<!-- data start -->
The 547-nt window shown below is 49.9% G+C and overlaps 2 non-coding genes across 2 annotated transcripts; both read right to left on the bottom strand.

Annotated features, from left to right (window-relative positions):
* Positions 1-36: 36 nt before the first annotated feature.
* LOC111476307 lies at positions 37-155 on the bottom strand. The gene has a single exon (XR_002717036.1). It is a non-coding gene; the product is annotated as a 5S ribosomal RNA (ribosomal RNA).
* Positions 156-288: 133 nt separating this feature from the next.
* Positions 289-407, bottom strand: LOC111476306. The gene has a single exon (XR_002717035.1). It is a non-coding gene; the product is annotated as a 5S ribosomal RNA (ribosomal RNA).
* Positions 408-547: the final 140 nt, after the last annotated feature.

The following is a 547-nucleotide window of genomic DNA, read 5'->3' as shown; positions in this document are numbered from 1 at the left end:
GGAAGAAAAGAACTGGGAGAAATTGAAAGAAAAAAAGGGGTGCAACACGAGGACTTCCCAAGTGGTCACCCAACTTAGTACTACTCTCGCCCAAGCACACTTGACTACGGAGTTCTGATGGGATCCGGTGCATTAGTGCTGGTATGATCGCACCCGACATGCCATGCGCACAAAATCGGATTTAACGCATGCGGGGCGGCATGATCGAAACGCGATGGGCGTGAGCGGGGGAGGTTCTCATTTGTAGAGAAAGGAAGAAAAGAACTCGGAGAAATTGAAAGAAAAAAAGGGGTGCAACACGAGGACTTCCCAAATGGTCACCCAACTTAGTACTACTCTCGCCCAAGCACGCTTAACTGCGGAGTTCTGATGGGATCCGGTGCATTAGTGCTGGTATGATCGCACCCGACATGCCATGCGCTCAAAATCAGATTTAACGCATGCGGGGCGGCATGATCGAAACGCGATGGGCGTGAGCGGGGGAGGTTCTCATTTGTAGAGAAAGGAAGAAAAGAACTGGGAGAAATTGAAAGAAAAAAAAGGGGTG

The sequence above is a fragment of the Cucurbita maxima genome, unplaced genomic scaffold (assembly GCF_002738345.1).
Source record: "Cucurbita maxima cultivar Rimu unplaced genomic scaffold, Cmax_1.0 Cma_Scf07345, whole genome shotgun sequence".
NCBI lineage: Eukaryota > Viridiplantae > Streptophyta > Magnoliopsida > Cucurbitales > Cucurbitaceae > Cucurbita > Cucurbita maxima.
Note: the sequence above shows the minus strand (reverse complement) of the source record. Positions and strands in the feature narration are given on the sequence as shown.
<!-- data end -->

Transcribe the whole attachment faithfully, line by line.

The 547-nt window shown below is 49.9% G+C and overlaps 2 non-coding genes across 2 annotated transcripts; both read right to left on the bottom strand.

Annotated features, from left to right (window-relative positions):
* Positions 1-36: 36 nt before the first annotated feature.
* LOC111476307 lies at positions 37-155 on the bottom strand. The gene has a single exon (XR_002717036.1). It is a non-coding gene; the product is annotated as a 5S ribosomal RNA (ribosomal RNA).
* Positions 156-288: 133 nt separating this feature from the next.
* Positions 289-407, bottom strand: LOC111476306. The gene has a single exon (XR_002717035.1). It is a non-coding gene; the product is annotated as a 5S ribosomal RNA (ribosomal RNA).
* Positions 408-547: the final 140 nt, after the last annotated feature.

The following is a 547-nucleotide window of genomic DNA, read 5'->3' as shown; positions in this document are numbered from 1 at the left end:
GGAAGAAAAGAACTGGGAGAAATTGAAAGAAAAAAAGGGGTGCAACACGAGGACTTCCCAAGTGGTCACCCAACTTAGTACTACTCTCGCCCAAGCACACTTGACTACGGAGTTCTGATGGGATCCGGTGCATTAGTGCTGGTATGATCGCACCCGACATGCCATGCGCACAAAATCGGATTTAACGCATGCGGGGCGGCATGATCGAAACGCGATGGGCGTGAGCGGGGGAGGTTCTCATTTGTAGAGAAAGGAAGAAAAGAACTCGGAGAAATTGAAAGAAAAAAAGGGGTGCAACACGAGGACTTCCCAAATGGTCACCCAACTTAGTACTACTCTCGCCCAAGCACGCTTAACTGCGGAGTTCTGATGGGATCCGGTGCATTAGTGCTGGTATGATCGCACCCGACATGCCATGCGCTCAAAATCAGATTTAACGCATGCGGGGCGGCATGATCGAAACGCGATGGGCGTGAGCGGGGGAGGTTCTCATTTGTAGAGAAAGGAAGAAAAGAACTGGGAGAAATTGAAAGAAAAAAAAGGGGTG

The sequence above is a fragment of the Cucurbita maxima genome, unplaced genomic scaffold (assembly GCF_002738345.1).
Source record: "Cucurbita maxima cultivar Rimu unplaced genomic scaffold, Cmax_1.0 Cma_Scf07345, whole genome shotgun sequence".
NCBI lineage: Eukaryota > Viridiplantae > Streptophyta > Magnoliopsida > Cucurbitales > Cucurbitaceae > Cucurbita > Cucurbita maxima.
Note: the sequence above shows the minus strand (reverse complement) of the source record. Positions and strands in the feature narration are given on the sequence as shown.